There are gourmet Belgian beer battles and nuzzling around the nectarines, fighting in front of the Israeli salad and whining before the baby carrots. There are loving couples to envy and squabbling couples to not; nuclear families wielding torn-out recipes. That person smeared in free samples you glimpsed in the nightmarish Make Your Own Granola station will probably pop up again in the Totally Environmentally Apocalyptic Plastic Packaged Dried Fruits, Nuts and Candy aisle. Shoppers eye each other—coveting either their bounty or their light load or something else.
Never was there such a garish incubator of aspirational thoughts as the destination grocery store (and this is perhaps Brooklyn’s first real one), and a day spent there is a window on your neighbors’ domestic lives, how they might behave in their own kitchen.
It’s stressful. So there’s a lot of communication, and even more reading. Fair-Maidens and Fair-Lads will spend hours taking cues and studying up on, say, chocolates—sorting the Toffifee (Germany) from the Valrhona (France), the Hachez (Germany) from the Scharffenberger (German-American), and all of it, hopefully, from the unfortunate Plantations (Ecuador). The honey, too, presents a bevy of international options for mostly unilingual folks: Ours Brun, Miel de Fleurs, Waben Quell, Marco Polo. “Provencale Honey” read one section heading, and a yuppie-ish, Duke lacrosse type, grabbing at the elegant jars with meaty hands, actually seemed to know what this meant.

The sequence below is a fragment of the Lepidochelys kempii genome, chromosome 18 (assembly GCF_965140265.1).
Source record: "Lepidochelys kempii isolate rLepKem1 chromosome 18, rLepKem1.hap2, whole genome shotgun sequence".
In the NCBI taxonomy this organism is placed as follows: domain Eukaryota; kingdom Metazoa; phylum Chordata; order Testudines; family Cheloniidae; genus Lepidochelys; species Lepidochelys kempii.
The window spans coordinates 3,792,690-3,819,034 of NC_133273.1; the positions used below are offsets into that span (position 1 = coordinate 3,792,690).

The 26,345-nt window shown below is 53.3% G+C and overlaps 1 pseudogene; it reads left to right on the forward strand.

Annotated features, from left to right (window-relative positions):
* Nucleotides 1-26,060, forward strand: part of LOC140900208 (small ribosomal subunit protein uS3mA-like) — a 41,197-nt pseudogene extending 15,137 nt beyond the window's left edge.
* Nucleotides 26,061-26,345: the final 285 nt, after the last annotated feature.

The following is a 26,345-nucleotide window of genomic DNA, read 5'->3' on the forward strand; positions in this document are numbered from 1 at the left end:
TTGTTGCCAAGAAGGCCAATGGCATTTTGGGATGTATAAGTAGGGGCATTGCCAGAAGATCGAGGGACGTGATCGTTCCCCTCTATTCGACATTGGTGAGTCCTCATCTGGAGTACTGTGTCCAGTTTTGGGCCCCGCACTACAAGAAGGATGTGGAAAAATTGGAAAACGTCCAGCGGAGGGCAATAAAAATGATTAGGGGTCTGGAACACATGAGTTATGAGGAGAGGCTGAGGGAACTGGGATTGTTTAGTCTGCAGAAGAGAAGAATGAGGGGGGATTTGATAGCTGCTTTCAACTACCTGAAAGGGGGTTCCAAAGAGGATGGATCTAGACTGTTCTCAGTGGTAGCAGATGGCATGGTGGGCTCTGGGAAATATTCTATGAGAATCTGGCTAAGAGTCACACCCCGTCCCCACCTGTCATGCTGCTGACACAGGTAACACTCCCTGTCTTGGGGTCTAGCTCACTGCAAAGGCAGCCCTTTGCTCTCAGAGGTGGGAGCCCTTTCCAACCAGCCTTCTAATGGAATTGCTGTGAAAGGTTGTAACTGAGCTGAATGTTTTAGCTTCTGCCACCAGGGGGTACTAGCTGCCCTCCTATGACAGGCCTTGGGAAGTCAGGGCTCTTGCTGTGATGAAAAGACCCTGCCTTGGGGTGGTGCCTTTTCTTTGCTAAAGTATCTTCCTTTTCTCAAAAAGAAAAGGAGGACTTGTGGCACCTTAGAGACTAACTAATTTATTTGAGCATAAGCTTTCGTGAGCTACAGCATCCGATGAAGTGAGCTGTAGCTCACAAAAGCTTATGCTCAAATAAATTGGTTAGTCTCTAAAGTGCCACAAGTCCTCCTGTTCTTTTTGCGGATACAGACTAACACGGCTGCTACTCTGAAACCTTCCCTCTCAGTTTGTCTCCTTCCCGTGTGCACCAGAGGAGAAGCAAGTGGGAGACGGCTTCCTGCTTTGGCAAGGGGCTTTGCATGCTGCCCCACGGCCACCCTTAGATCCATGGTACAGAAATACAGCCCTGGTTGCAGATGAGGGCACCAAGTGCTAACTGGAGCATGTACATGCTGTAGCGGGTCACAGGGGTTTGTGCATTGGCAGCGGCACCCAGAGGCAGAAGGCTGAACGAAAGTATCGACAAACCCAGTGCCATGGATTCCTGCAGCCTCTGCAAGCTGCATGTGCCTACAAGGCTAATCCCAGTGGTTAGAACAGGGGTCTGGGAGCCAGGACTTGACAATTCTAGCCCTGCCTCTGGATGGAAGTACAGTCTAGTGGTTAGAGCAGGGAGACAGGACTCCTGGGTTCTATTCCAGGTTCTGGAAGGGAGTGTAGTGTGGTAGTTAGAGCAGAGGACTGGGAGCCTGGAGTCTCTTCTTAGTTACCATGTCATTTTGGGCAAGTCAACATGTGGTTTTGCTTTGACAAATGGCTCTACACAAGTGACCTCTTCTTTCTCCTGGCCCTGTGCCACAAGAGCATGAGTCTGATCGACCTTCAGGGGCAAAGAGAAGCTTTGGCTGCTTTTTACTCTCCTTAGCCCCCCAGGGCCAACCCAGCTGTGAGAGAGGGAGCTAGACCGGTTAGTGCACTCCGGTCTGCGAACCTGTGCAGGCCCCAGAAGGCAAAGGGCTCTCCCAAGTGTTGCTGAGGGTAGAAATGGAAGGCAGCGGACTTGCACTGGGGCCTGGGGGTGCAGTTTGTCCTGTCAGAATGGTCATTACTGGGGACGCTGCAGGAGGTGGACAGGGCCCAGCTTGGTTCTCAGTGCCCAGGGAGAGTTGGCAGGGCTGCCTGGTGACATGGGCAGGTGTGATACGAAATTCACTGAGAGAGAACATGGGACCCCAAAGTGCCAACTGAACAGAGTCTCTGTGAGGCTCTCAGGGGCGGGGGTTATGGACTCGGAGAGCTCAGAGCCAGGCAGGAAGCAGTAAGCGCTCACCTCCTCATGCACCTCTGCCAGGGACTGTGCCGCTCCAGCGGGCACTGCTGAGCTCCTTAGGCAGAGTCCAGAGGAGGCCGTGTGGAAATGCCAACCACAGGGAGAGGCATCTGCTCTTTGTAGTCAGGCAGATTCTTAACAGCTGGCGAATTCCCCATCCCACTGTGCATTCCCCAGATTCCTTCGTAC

He’d better, because in the family-friendly Fairway, he probably had someone to answer to.
Men, it seemed, entered Fairway at their peril, engaging in what must be endless checkpoints of tiny relationship tests. Over here was a tattooed, CBGB T-shirt-wearing and shaved-head dad, overcome—hypnotized, really—by the gourmet beer department. His wife chattered on, exasperated, with their two kids, trying to distract them while Pa loitered. “I’ll check this out for a buck 69,” he said in an “oh yeah” voice to no one in particular, cockily placing the St. Peter’s Cream Stout into their cart. CBGB then examined the Hitachino, a nest beer white ale and Japanese Belgian-Style Winner of Medals in Beer Competitions in the U.S. and the U.K. “Are you happy?” said the kid. “Yes, and why?” said the mom. “Because you love me,” said the kid. Dad then picked up some Magic Hat, something with “fruity apricot notes” for $9.49, and just about tore himself away until, “Ohhhh, wait a second—goodness!”—it was the Grand Cru of the Emperor, another Belgian ale in a swanky big bottle.